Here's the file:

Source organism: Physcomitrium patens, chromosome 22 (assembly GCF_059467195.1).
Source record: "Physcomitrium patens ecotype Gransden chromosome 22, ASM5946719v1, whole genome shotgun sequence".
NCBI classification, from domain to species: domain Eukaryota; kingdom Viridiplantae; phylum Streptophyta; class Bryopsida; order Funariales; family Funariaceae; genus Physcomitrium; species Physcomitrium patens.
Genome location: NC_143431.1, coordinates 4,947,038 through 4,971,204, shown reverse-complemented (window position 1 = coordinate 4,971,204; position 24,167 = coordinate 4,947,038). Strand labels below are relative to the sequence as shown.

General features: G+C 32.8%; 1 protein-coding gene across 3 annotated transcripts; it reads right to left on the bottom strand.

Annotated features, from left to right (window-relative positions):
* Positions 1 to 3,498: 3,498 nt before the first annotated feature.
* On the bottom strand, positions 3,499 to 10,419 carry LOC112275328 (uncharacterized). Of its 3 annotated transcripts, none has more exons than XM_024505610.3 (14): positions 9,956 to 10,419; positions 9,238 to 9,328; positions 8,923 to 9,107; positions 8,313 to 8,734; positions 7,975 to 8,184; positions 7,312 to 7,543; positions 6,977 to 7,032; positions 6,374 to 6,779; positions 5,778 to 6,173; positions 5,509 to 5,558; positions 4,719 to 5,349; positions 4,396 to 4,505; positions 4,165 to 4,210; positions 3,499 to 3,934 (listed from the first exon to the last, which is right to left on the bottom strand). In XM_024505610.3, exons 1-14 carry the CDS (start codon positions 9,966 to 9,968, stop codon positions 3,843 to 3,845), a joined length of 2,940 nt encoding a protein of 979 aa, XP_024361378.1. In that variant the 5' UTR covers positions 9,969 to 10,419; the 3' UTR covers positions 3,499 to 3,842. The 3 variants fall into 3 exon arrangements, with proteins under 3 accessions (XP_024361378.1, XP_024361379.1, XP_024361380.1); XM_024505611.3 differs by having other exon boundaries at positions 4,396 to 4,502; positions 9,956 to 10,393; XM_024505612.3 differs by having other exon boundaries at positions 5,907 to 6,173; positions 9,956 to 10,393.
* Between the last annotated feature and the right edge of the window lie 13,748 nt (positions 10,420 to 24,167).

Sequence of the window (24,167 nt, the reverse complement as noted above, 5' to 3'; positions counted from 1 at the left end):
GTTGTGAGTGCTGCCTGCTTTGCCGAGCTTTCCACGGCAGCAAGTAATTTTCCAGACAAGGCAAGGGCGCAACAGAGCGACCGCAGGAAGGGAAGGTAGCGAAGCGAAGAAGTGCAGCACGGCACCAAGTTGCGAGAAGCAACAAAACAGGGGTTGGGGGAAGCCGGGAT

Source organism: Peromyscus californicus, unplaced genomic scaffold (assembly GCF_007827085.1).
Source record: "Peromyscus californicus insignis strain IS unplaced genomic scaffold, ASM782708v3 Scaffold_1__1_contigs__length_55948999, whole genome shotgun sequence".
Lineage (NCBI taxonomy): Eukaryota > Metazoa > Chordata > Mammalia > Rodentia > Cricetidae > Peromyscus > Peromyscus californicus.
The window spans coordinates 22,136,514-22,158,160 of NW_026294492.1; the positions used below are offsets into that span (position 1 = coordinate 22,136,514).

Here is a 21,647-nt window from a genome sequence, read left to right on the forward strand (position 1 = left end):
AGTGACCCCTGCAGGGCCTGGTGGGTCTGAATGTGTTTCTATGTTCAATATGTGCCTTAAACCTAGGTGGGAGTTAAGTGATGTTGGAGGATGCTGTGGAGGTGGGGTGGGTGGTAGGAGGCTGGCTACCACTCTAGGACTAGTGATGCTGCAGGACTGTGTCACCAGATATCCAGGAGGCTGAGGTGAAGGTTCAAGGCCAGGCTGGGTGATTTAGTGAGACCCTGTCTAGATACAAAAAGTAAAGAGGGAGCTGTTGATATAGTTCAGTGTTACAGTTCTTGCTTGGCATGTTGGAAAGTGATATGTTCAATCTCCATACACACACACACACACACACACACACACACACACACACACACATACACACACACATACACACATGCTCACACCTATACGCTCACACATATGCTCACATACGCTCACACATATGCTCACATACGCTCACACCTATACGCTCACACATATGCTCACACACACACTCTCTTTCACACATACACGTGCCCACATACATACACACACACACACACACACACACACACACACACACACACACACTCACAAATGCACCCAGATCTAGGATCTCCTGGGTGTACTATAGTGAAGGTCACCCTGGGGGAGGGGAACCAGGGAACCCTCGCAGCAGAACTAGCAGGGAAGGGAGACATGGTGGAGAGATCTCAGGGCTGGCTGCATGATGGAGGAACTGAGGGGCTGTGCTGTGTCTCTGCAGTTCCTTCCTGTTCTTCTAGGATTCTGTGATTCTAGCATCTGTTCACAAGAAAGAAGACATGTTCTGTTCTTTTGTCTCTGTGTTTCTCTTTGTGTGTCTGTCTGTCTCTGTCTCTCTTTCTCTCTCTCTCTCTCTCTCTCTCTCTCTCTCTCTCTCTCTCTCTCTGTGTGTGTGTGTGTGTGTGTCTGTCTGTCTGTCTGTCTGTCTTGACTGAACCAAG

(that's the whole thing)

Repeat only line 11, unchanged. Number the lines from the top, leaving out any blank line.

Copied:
GTTGTGAGTGCTGCCTGCTTTGCCGAGCTTTCCACGGCAGCAAGTAATTTTCCAGACAAGGCAAGGGCGCAACAGAGCGACCGCAGGAAGGGAAGGTAGCGAAGCGAAGAAGTGCAGCACGGCACCAAGTTGCGAGAAGCAACAAAACAGGGGTTGGGGGAAGCCGGGAT